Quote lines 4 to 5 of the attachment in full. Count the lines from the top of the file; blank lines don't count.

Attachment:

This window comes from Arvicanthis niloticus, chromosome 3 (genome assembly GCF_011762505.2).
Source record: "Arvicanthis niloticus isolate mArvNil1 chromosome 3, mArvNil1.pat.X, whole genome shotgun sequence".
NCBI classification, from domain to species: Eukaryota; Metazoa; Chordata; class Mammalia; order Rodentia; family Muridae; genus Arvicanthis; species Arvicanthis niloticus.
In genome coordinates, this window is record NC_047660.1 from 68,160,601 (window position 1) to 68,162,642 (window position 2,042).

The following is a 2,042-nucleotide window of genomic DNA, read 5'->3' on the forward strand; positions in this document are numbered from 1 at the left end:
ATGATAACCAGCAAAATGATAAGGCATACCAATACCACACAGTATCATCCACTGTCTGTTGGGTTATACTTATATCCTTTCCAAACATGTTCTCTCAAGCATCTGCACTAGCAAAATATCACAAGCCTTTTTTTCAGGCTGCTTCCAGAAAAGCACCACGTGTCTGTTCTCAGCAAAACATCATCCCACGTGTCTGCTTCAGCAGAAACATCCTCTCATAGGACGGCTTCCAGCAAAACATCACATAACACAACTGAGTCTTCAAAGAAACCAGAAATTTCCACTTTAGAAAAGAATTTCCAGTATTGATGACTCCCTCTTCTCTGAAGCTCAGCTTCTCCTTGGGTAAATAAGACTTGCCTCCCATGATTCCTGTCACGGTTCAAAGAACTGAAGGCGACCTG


In genome coordinates, this window is record NC_047660.1 from 68,160,601 (window position 1) to 68,162,642 (window position 2,042).

The following is a 2,042-nucleotide window of genomic DNA, read 5'->3' on the forward strand; positions in this document are numbered from 1 at the left end: